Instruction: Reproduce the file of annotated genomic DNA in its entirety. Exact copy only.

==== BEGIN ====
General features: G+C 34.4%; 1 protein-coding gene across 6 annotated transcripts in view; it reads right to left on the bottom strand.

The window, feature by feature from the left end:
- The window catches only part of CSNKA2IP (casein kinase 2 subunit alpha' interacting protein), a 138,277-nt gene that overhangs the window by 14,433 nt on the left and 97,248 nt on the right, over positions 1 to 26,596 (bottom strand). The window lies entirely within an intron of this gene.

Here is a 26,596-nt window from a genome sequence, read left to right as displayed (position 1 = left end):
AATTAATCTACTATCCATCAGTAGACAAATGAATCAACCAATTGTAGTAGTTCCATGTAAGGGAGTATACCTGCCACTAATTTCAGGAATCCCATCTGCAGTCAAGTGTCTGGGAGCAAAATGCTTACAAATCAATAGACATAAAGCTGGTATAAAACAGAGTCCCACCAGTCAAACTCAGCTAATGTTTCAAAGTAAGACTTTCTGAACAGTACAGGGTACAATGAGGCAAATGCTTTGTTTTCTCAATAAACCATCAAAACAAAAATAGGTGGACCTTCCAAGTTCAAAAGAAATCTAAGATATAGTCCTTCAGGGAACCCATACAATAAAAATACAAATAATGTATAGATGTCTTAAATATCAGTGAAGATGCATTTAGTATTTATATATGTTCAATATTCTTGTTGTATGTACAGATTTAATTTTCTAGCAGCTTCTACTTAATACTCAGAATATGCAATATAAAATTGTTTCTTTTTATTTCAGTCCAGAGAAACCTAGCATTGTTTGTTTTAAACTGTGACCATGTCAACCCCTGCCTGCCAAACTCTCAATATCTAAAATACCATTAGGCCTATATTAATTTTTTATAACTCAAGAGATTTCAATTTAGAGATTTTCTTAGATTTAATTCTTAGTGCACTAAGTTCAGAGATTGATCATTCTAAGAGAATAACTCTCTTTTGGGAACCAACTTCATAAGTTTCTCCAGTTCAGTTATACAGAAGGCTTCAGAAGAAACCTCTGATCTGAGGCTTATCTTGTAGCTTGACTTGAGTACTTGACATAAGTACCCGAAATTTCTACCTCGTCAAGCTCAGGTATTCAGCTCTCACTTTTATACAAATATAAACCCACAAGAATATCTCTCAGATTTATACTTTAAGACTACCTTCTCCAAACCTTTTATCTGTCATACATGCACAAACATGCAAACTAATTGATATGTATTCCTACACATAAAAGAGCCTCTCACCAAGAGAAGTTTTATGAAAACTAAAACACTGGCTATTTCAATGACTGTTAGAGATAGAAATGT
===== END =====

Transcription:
General features: G+C 34.4%; 1 protein-coding gene across 6 annotated transcripts in view; it reads right to left on the bottom strand.

The window, feature by feature from the left end:
- The window catches only part of CSNKA2IP (casein kinase 2 subunit alpha' interacting protein), a 138,277-nt gene that overhangs the window by 14,433 nt on the left and 97,248 nt on the right, over positions 1 to 26,596 (bottom strand). The window lies entirely within an intron of this gene.

Here is a 26,596-nt window from a genome sequence, read left to right as displayed (position 1 = left end):
AATTAATCTACTATCCATCAGTAGACAAATGAATCAACCAATTGTAGTAGTTCCATGTAAGGGAGTATACCTGCCACTAATTTCAGGAATCCCATCTGCAGTCAAGTGTCTGGGAGCAAAATGCTTACAAATCAATAGACATAAAGCTGGTATAAAACAGAGTCCCACCAGTCAAACTCAGCTAATGTTTCAAAGTAAGACTTTCTGAACAGTACAGGGTACAATGAGGCAAATGCTTTGTTTTCTCAATAAACCATCAAAACAAAAATAGGTGGACCTTCCAAGTTCAAAAGAAATCTAAGATATAGTCCTTCAGGGAACCCATACAATAAAAATACAAATAATGTATAGATGTCTTAAATATCAGTGAAGATGCATTTAGTATTTATATATGTTCAATATTCTTGTTGTATGTACAGATTTAATTTTCTAGCAGCTTCTACTTAATACTCAGAATATGCAATATAAAATTGTTTCTTTTTATTTCAGTCCAGAGAAACCTAGCATTGTTTGTTTTAAACTGTGACCATGTCAACCCCTGCCTGCCAAACTCTCAATATCTAAAATACCATTAGGCCTATATTAATTTTTTATAACTCAAGAGATTTCAATTTAGAGATTTTCTTAGATTTAATTCTTAGTGCACTAAGTTCAGAGATTGATCATTCTAAGAGAATAACTCTCTTTTGGGAACCAACTTCATAAGTTTCTCCAGTTCAGTTATACAGAAGGCTTCAGAAGAAACCTCTGATCTGAGGCTTATCTTGTAGCTTGACTTGAGTACTTGACATAAGTACCCGAAATTTCTACCTCGTCAAGCTCAGGTATTCAGCTCTCACTTTTATACAAATATAAACCCACAAGAATATCTCTCAGATTTATACTTTAAGACTACCTTCTCCAAACCTTTTATCTGTCATACATGCACAAACATGCAAACTAATTGATATGTATTCCTACACATAAAAGAGCCTCTCACCAAGAGAAGTTTTATGAAAACTAAAACACTGGCTATTTCAATGACTGTTAGAGATAGAAATGT